I’m having a new house built and it’s been raining for a week. The roof is partially framed and every piece of lumber and all the flat OSB is soaked. My builder says this is normal and I still get my 10-year warranty. Is it okay for a house to get wet while it’s being built? Will it hurt the lumber? What can be done to prevent mold and rot that probably will happen? What did you do to protect the homes you built? — Seth P., Titusville, Fla.
Here’s the good news. The lumber that is being used to build your home came from trees that were out in the rain all the time as they grew. I’ll grant you it had a protective layer of bark that works very well to protect the wood in the center of the trunk, but realize that it takes quite a bit of time for lumber to start to decay from water.
You’d probably be surprised to know that lumber that is submerged in fresh water can be in great shape and rot-free for hundreds of years. Timbered logs are routinely salvaged that never made it to sawmills over a hundred years and these logs are prized pieces of wood. The wood rot you’re familiar with happens in the presence of water and oxygen.
Your framing lumber and the oriented strand board (OSB) are going to be fine. The glues used to make OSB are water-resistant because the manufacturers know that virtually no one can build a home that won’t get wet before the roof and siding is applied. Houses I built got wet routinely during the framing process and I never had an issue.
Wood rot can and will start when the moisture content of the wood reaches 20 percent. But wood rot is a slow process where the fungi start to grow and feed on the cellulose in the wood. The wood needs to remain damp and wet all the time for wood rot to advance. It’s much more likely that you’ll start to see mold growth in as little as 48 hours as mold spores are everywhere on your home construction site.
To minimize or eliminate any chance of damage, you need to get rid of the water as quickly as possible. This means the job site needs to be clean. All scraps of lumber, sawdust, etc., need to be off the OSB. The OSB floors should be swept clean each day after work concludes. This debris can trap water and hold it against the OSB.
You want all the lumber to dry out as fast as possible after each rain. Standing water on the OSB needs to be swept away. Some OSB panels are created that have a drainage slot in the tongues to help get rid of water.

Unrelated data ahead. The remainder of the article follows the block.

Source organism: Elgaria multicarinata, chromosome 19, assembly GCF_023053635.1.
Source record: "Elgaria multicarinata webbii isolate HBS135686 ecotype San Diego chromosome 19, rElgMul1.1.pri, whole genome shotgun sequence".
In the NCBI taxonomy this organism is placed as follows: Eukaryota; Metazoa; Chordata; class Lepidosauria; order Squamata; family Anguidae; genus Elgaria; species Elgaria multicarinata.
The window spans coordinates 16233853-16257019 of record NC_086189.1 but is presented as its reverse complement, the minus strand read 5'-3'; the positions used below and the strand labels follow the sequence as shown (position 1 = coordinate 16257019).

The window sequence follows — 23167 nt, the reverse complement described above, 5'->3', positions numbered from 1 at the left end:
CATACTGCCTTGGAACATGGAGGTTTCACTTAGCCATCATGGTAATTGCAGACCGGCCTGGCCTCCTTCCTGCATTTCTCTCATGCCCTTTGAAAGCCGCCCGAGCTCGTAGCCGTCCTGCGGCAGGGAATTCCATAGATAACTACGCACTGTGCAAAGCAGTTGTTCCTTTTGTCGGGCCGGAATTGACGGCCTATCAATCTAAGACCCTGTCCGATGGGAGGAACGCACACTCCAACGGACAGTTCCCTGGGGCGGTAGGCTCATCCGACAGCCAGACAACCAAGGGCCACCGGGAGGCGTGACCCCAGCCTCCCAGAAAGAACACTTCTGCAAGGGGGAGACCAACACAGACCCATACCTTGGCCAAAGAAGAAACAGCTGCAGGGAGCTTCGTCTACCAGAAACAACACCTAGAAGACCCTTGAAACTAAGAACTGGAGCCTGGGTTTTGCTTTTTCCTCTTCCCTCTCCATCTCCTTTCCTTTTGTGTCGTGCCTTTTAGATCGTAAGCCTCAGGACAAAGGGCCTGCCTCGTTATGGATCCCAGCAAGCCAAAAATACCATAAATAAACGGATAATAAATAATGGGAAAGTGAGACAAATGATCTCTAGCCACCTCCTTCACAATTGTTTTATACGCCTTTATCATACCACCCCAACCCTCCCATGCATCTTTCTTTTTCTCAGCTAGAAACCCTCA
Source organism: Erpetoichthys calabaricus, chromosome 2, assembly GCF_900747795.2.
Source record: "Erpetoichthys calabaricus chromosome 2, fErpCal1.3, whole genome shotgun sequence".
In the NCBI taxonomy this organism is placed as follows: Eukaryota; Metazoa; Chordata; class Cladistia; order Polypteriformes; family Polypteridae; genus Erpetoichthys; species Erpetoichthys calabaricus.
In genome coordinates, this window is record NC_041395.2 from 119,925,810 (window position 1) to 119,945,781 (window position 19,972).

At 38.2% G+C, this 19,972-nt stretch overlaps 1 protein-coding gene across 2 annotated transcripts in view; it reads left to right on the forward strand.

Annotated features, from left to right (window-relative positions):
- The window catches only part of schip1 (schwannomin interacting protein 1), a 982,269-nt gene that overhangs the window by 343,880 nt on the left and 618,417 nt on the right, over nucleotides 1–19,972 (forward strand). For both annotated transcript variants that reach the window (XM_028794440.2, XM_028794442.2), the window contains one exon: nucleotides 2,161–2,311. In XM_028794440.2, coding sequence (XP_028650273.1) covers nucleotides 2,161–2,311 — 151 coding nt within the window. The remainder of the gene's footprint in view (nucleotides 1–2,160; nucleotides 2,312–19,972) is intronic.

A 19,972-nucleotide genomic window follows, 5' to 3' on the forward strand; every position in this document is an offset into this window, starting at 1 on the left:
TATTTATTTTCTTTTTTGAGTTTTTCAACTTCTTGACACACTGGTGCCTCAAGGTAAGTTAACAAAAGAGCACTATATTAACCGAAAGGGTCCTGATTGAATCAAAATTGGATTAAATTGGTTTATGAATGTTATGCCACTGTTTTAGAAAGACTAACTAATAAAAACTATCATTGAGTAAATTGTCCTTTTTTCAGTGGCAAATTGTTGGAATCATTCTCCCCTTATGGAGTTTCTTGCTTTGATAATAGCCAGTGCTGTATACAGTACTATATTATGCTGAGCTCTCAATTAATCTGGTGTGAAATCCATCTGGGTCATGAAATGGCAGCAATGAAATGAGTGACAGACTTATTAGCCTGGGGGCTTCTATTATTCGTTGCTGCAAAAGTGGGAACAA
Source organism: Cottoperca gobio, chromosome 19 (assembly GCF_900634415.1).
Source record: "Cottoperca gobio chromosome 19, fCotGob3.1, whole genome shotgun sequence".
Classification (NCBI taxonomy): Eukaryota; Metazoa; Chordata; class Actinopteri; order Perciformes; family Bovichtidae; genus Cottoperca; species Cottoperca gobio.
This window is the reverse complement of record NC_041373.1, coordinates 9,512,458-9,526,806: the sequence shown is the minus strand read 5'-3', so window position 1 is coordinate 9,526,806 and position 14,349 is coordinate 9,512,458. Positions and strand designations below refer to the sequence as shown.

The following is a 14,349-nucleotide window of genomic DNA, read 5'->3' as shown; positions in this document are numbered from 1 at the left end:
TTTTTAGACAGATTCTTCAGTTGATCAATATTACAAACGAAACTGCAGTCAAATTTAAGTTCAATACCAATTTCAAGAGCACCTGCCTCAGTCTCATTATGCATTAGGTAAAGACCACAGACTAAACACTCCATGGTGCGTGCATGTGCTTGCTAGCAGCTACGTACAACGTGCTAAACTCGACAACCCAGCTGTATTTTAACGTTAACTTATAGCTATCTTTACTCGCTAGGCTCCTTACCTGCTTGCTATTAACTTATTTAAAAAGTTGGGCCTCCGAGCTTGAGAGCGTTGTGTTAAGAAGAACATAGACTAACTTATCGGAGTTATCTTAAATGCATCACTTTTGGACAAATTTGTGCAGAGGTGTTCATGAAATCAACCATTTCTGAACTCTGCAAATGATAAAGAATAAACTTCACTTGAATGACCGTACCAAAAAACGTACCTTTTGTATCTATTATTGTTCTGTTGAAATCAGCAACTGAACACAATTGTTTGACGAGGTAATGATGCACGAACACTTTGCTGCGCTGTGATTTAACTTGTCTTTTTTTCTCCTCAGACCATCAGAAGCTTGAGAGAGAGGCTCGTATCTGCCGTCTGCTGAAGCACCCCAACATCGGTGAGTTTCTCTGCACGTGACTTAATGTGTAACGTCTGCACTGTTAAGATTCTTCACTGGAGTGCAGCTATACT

Lumber on the job site that’s in piles needs to be covered and up off the ground. You don’t want to wrap the lumber like you would a sandwich with plastic. It needs to breathe. It’s key that the lumber is up off the ground at least 4 inches so that air can get under the stacked lumber. Try to create a storage method that mimics a rain fly on a camping tent. You want the sides of the stacked lumber exposed to the air but protected so rainfall can’t hit the lumber.
When I was building, I used to spend extra money and apply a clear penetrating water repellent to the plywood and OSB I used on the floors. I never worried about the sheathing on walls or roofs because water rapidly ran off and never collected there.
Before any walls were built on a subfloor, I’d blow off all saw dust, pour out the clear water repellent and apply it with a large paint roller on a pole. It only took about 30 minutes to do an average subfloor. The water repellent prevented swelling of plywood and untreated OSB.
Once your house is under roof and there’s little chance of the lumber getting wet, you may want to do some first aid and preventative care. If you do have mold growing on the lumber, you can clean it easily with an oxygen bleach solution. You can also use chlorine bleach, but many complain about its fumes and toxicity to nearby plants and vegetation.
You mix up the oxygen bleach and apply it with a garden hand-pump sprayer. It has no odor and will do an excellent job of cleaning mold. Once the lumber is clean and dry, you can then decide if you want to prevent wood rot in case the wood somehow gets wet after you move in.
This can be accomplished now while the framing lumber is accessible by spraying it with borate solutions. Borate chemicals are not toxic to humans or animals, but they are very toxic to many species of wood rot fungi and termites. You spray the lumber and OSB using a the same garden sprayer.
Tim Carter is a columnist for Tribune Media Services. Contact him through his Web site: www.askthebuilder.com.
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